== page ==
Uh, yeah. Yes. And that's why we promote using VIS to solve this problem. Um,so let's dive into why LLMs hallucinate,and then we'll kind of get into how we're gonna solve this issue. So I'm gonna take you guys all the way back to the maybe 1970s when,uh, neural networks were coming out, right?So we had these perceptron things come out in the late fifties, early sixties,where essentially what they were doing was learning some sort of data.
And what we found was, hey, you know,if you put a bunch of these perceptrons or neurons together, uh,you can actually get something, uh, that models a more complex,um, more complex relationship. You have more complex pattern in your data. And so when we started doing this,we did this with initially just one of these neurons, right?It just takes an input, and then there's some sort of bias. It does some sort of math, and then it gives you an output. As we moved and we started putting these together,we've come up with this neural network structure where we've started arrangingthese, uh, perceptrons and these neurons and layers.
And, uh,this image here is a very basic neural network that shows youa three layer neural deep neural network. And the reason why it's called deep is because we have a hidden layer in here,and this hidden layer is gonna come into play, uh,as an important piece of working with vector embeddings later on. We'll cover that, uh, in a later section, but, uh,do remember that the hidden layer is an,IM an important piece of this vector embedding, um, workflow. So from here,um, we moved into recurrent neural networks for natural,for natural image processing. Anyway, so what we actually found is that, um,certain neural network architectures are better for certain kindsof data.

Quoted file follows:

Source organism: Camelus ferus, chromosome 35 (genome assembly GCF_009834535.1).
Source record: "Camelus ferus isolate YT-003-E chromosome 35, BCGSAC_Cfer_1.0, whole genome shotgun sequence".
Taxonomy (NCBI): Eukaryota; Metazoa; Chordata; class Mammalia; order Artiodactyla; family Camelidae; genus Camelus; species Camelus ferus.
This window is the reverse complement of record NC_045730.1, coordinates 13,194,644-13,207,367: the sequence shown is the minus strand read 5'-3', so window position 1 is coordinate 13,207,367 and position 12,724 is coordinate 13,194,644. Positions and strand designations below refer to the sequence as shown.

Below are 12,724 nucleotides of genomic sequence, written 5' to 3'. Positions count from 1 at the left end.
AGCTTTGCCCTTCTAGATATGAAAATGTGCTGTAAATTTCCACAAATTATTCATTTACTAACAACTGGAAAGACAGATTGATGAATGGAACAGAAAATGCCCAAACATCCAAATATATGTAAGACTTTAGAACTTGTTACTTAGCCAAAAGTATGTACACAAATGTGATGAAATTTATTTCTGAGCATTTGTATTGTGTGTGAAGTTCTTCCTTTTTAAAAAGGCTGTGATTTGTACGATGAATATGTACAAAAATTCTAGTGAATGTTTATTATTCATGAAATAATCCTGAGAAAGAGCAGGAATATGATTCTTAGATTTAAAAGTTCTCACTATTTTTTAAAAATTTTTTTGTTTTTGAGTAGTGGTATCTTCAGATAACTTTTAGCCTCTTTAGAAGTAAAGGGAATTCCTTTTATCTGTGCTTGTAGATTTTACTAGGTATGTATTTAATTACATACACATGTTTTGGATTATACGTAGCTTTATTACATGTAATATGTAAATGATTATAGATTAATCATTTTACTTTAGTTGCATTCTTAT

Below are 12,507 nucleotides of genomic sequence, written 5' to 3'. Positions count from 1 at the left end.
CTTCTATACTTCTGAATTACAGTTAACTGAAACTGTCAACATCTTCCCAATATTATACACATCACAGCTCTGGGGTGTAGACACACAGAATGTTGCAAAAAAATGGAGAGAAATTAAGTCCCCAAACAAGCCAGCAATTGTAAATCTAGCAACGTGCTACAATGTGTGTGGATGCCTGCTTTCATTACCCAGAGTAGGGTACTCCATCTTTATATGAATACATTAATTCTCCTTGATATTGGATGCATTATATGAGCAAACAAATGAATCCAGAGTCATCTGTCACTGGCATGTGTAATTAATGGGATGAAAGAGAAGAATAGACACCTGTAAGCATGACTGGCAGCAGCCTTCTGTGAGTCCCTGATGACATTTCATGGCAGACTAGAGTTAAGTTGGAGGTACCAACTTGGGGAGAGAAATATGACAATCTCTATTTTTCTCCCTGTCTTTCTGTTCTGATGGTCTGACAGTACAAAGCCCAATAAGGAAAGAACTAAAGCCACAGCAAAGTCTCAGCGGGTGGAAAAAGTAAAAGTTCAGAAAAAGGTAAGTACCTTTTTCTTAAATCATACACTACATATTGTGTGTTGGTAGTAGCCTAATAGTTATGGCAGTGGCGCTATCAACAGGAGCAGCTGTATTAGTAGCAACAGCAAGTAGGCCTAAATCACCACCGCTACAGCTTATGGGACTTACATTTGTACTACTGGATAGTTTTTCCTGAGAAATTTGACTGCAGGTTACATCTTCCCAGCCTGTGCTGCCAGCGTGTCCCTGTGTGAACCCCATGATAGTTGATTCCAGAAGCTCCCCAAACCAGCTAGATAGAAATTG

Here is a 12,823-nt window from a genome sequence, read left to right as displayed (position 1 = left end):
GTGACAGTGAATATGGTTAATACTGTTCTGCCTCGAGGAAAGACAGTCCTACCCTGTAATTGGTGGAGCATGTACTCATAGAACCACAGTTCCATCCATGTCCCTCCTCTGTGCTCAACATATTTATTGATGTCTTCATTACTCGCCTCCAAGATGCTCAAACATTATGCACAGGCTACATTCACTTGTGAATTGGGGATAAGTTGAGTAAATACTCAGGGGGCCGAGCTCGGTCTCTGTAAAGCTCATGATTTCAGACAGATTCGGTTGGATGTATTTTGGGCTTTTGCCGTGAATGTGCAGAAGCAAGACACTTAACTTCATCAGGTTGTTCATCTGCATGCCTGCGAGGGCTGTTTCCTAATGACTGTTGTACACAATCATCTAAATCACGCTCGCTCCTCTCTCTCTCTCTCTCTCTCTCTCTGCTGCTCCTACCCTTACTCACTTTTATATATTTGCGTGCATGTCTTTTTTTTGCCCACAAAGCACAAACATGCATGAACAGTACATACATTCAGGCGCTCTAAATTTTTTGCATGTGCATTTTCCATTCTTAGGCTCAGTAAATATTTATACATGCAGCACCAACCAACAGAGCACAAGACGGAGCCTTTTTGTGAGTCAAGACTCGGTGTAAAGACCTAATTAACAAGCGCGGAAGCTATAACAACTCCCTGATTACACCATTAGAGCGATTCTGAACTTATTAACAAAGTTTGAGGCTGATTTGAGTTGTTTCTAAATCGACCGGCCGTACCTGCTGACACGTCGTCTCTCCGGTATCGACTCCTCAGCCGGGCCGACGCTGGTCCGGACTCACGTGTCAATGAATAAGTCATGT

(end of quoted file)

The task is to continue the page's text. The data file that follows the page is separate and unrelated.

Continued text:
So the basic neural network architecture that I showed before, um,that is good for, you know, basic kinds of data. Maybe we have a bunch of numbers,then we're trying to find some sort of classification. There's two kinds of neural networks that became popular for working with datathat wasn't naturally easy to kind of insert. And those were,um, convolutional neural networks and recurrent neural networks. So for natural language processing,we found that recurrent neural networks were a great, um,architecture because what they allow you to do is take sequence,uh, context into consideration.
So you'll see here this diagram, don't,don't worry too much about the diagram and understanding it. Um,what you should pay attention to this di in this diagram is this, this, uh,HT minus one,XT minus one HT xt HT plus one XT plus one,uh, thing, right?So these three little blocks here essentially are showing you that when we do arecurrent neural network where we feed back the output of some of the neuronsback into themselves,we get the ability to keep track of thesetokens over time, this context, these sequences over time, right? So,for example, if we had like a sentence such as the cat in the hat,we could see that, you know, maybe we're at the word, uh,cat and we'll see the XT minus one is the XT is CAT and XT plusone is the Cat N. And then, you know, as we move along, we'll have different,um, words at xt,but everything else around it remains in the same concept. One of the problems with recurrent neural networks is that over time,they lose context and they lose context for many reasons. But perhaps the most well-known reason is the vanishing gradient.